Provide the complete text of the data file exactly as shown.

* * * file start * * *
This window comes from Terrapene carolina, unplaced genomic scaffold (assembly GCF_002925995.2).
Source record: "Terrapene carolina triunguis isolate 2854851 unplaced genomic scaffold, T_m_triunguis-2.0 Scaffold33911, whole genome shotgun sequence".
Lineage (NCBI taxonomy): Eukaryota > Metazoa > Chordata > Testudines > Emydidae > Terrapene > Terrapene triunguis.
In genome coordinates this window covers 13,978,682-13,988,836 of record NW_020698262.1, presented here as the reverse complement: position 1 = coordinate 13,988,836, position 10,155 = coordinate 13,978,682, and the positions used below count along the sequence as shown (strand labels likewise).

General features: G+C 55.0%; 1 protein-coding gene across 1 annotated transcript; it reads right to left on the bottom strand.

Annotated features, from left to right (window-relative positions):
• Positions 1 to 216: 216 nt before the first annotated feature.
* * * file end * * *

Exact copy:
This window comes from Terrapene carolina, unplaced genomic scaffold (assembly GCF_002925995.2).
Source record: "Terrapene carolina triunguis isolate 2854851 unplaced genomic scaffold, T_m_triunguis-2.0 Scaffold33911, whole genome shotgun sequence".
Lineage (NCBI taxonomy): Eukaryota > Metazoa > Chordata > Testudines > Emydidae > Terrapene > Terrapene triunguis.
In genome coordinates this window covers 13,978,682-13,988,836 of record NW_020698262.1, presented here as the reverse complement: position 1 = coordinate 13,988,836, position 10,155 = coordinate 13,978,682, and the positions used below count along the sequence as shown (strand labels likewise).

General features: G+C 55.0%; 1 protein-coding gene across 1 annotated transcript; it reads right to left on the bottom strand.

Annotated features, from left to right (window-relative positions):
• Positions 1 to 216: 216 nt before the first annotated feature.